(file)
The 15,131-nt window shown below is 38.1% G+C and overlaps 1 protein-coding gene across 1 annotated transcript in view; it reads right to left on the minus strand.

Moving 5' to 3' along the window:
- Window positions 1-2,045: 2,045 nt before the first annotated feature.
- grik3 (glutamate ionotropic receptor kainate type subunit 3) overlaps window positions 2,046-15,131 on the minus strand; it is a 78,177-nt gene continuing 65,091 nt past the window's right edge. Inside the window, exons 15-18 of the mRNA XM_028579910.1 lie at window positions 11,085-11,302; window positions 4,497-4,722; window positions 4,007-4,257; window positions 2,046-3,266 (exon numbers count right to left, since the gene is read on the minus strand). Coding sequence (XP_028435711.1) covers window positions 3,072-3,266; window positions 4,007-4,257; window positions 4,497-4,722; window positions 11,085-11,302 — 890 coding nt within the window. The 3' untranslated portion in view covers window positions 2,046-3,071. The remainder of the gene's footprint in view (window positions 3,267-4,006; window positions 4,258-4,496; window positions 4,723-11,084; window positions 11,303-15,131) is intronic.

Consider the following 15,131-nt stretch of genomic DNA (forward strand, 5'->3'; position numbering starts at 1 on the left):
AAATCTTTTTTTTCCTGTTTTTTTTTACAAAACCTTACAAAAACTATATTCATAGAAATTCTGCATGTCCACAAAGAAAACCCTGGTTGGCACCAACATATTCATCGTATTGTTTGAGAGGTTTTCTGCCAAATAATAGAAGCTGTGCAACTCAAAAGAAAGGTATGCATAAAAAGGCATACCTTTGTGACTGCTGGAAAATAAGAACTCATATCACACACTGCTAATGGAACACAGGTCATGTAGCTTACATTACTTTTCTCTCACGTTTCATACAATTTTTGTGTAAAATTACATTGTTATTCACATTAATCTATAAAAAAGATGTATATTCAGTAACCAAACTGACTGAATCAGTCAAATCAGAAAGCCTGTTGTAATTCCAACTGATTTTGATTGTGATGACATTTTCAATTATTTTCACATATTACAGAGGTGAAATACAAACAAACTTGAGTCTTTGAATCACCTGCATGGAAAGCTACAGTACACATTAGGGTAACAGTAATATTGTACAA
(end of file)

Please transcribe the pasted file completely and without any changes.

The 15,131-nt window shown below is 38.1% G+C and overlaps 1 protein-coding gene across 1 annotated transcript in view; it reads right to left on the minus strand.

Moving 5' to 3' along the window:
- Window positions 1-2,045: 2,045 nt before the first annotated feature.
- grik3 (glutamate ionotropic receptor kainate type subunit 3) overlaps window positions 2,046-15,131 on the minus strand; it is a 78,177-nt gene continuing 65,091 nt past the window's right edge. Inside the window, exons 15-18 of the mRNA XM_028579910.1 lie at window positions 11,085-11,302; window positions 4,497-4,722; window positions 4,007-4,257; window positions 2,046-3,266 (exon numbers count right to left, since the gene is read on the minus strand). Coding sequence (XP_028435711.1) covers window positions 3,072-3,266; window positions 4,007-4,257; window positions 4,497-4,722; window positions 11,085-11,302 — 890 coding nt within the window. The 3' untranslated portion in view covers window positions 2,046-3,071. The remainder of the gene's footprint in view (window positions 3,267-4,006; window positions 4,258-4,496; window positions 4,723-11,084; window positions 11,303-15,131) is intronic.

Consider the following 15,131-nt stretch of genomic DNA (forward strand, 5'->3'; position numbering starts at 1 on the left):
AAATCTTTTTTTTCCTGTTTTTTTTTACAAAACCTTACAAAAACTATATTCATAGAAATTCTGCATGTCCACAAAGAAAACCCTGGTTGGCACCAACATATTCATCGTATTGTTTGAGAGGTTTTCTGCCAAATAATAGAAGCTGTGCAACTCAAAAGAAAGGTATGCATAAAAAGGCATACCTTTGTGACTGCTGGAAAATAAGAACTCATATCACACACTGCTAATGGAACACAGGTCATGTAGCTTACATTACTTTTCTCTCACGTTTCATACAATTTTTGTGTAAAATTACATTGTTATTCACATTAATCTATAAAAAAGATGTATATTCAGTAACCAAACTGACTGAATCAGTCAAATCAGAAAGCCTGTTGTAATTCCAACTGATTTTGATTGTGATGACATTTTCAATTATTTTCACATATTACAGAGGTGAAATACAAACAAACTTGAGTCTTTGAATCACCTGCATGGAAAGCTACAGTACACATTAGGGTAACAGTAATATTGTACAA